The Hospitallers in the Medieval Kingdom of Hungary, c. 1150–1387

The Hospitallers in the Medieval Kingdom of Hungary, c. 1150–1387

By Zsolt Hunyadi

PhD Dissertation, Central European University, 2004

Introduction: The primary goal of this dissertation is to reveal the major characteristics of the history of the Hospital of St. John in Hungary from its appearance in the mid-twelfth century up to the end of the Angevin rulership (1387). The starting point of the research is obvious, but the choice of the end dates was suggested by the fundamental changes which took place from the last decade of the fourteenth century. These changes concerned not only the Order of the Hospital as an ecclesiastical body but also the structure of the Hungarian society as a whole at the beginning of the reign of King Sigismund of Luxembourg (1387-1437).

Present-day scholarly needs spring from the enormous hiatus in research on (medieval) church history after the Second World War because scholars of the period adopted a different agenda. This dearth of research affected particularly studies on the military-religious orders and this situation is demonstrated by the fact that the last scholarly Hungarian monograph on the Templars was published in 1912 (by Ferenc Patek) and on the Hospitallers in 1925-1928 (by Ede Reiszig). A few articles and some popular works have come out since then, but these were backed by no new research on primary sources. Croatian scholars, primarily Lelja Dobroni, made several attempts in the 1980s to correct the arrears of many decades of work, but in the end she failed in several respects. Besides various misunderstandings originating either from Reiszig or lying with herself, one of the fundamental problems with her work is that she drew a one-sided picture on the Order. She studied the activity of the Order in the region of present-day Croatia, which is only one half of the former Hungarian-Slavonian priory of the Hospital (which covered present-day Hungary, Croatia, Romania, and partly Slovenia). Undoubtedly, the territorial distribution of the preceptories indicates a certain preference for Slavonia from the fourteenth century onwards, but it is still unhistorical to approach this issue according to the borders of modern states. Similar research problems arose in the case of other religious orders and it turned out that only detailed, critical research can resolve fundamental questions such as the actual numbers of houses of religious orders in medieval Hungary.

One problem with the early monographs (from Georgius Pray to Ede Reiszig) is that they do not meet modern scholarly standards, although many scientific works (especially source editions) have stood the test of time. Re-thinking the questions about the Hospitallers is motivated by the fact that the exploitation of new sources and using new methods may yield more exact and reliable results, which will eventually channel the students of the field towards contemporary international standards. Accordingly, the thorough revision of Ede Reiszig’s work on the Hospitallers in Hungary is not barely justified by the period of eight decades that have elapsed so far. The historiography of the Hospitallers has also been burdened with a serious conceptual problem for a long time. In contrast to the Western European context, Hungarian — and many Central European — (Latin) written sources often use the term crucifer instead of the appropriate frater hospitalis, miles Templi, conceivably with reference to the cross depicted on their habits. This led to confusion, as many scholars treated the houses and the landed properties of other orders of similar status (e.g., the Order of St. Anthony, the Order of the Holy Spirit, and so on) as belonging to the Hospital, and vice versa. On the basis of this perception and by a close reading of primary sources as well as by the clarification of the notions and denominations applied in the primary sources, Karl-Georg Boroviczény, a German hematologist of Hungarian origin discovered or, in fact, singled out (in the late 1960s), a formerly unknown religious institution, the Order of Hospitaller Canons Regular of St. Stephen, founded by the Hungarian King Géza II around the mid-twelfth century. The members of this order were also called cruciferi in contemporary sources — they even used this expression in the inscriptions of their own charters — but they had nothing in common with either the crusaders or with the Hospital of St. John. Mainstream Hungarian scholarship accepted Boroviczeny’s ideas but has failed to draw the necessary conclusions, namely, that the history (settling down, presence, activity, role) of the Hospitallers in the Hungarian kingdom should be fundamentally reconsidered.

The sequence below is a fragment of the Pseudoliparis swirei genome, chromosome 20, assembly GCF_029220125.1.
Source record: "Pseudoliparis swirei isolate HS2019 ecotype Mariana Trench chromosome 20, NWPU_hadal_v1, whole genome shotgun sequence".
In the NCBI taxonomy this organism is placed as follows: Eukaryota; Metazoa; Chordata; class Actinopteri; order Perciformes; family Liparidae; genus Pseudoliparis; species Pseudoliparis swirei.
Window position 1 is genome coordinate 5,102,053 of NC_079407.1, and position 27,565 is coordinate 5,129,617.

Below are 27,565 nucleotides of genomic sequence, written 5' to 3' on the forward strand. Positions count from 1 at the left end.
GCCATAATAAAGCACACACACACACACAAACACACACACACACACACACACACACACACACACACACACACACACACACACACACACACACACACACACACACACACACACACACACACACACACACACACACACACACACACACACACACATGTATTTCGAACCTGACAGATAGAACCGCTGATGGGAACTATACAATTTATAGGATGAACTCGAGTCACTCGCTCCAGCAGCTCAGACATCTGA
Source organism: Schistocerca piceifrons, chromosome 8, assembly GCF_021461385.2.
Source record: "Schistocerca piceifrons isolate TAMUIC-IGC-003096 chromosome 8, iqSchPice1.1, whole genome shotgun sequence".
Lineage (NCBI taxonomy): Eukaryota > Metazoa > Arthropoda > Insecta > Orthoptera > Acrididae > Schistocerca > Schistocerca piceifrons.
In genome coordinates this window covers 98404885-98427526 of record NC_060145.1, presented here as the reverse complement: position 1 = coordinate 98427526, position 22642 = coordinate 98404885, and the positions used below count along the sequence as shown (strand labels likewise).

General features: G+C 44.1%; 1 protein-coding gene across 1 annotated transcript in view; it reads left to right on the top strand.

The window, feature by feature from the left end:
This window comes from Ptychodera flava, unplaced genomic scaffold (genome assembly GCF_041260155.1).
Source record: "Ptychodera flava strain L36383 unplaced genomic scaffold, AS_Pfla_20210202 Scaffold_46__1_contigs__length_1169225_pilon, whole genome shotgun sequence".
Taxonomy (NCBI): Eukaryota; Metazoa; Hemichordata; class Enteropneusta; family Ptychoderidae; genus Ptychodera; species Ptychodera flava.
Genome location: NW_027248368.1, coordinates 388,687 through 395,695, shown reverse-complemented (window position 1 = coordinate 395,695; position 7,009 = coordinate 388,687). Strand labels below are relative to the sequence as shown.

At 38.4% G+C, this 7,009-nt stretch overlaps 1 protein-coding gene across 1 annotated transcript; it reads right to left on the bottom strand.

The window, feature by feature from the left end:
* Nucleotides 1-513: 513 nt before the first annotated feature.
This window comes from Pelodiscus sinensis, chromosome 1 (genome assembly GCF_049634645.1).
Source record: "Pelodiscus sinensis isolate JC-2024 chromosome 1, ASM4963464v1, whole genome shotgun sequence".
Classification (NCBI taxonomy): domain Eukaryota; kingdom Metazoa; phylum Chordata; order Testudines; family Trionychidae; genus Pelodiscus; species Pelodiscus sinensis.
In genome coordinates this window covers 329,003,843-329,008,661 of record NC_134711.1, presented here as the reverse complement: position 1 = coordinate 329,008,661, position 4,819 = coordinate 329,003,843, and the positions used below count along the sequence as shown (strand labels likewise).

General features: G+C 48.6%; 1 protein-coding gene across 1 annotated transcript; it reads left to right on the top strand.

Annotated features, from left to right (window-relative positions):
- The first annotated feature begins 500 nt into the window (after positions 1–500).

Click here to read this thesis from Central European University

This thesis was revised and published by Central European University Press – click here to learn more about the book

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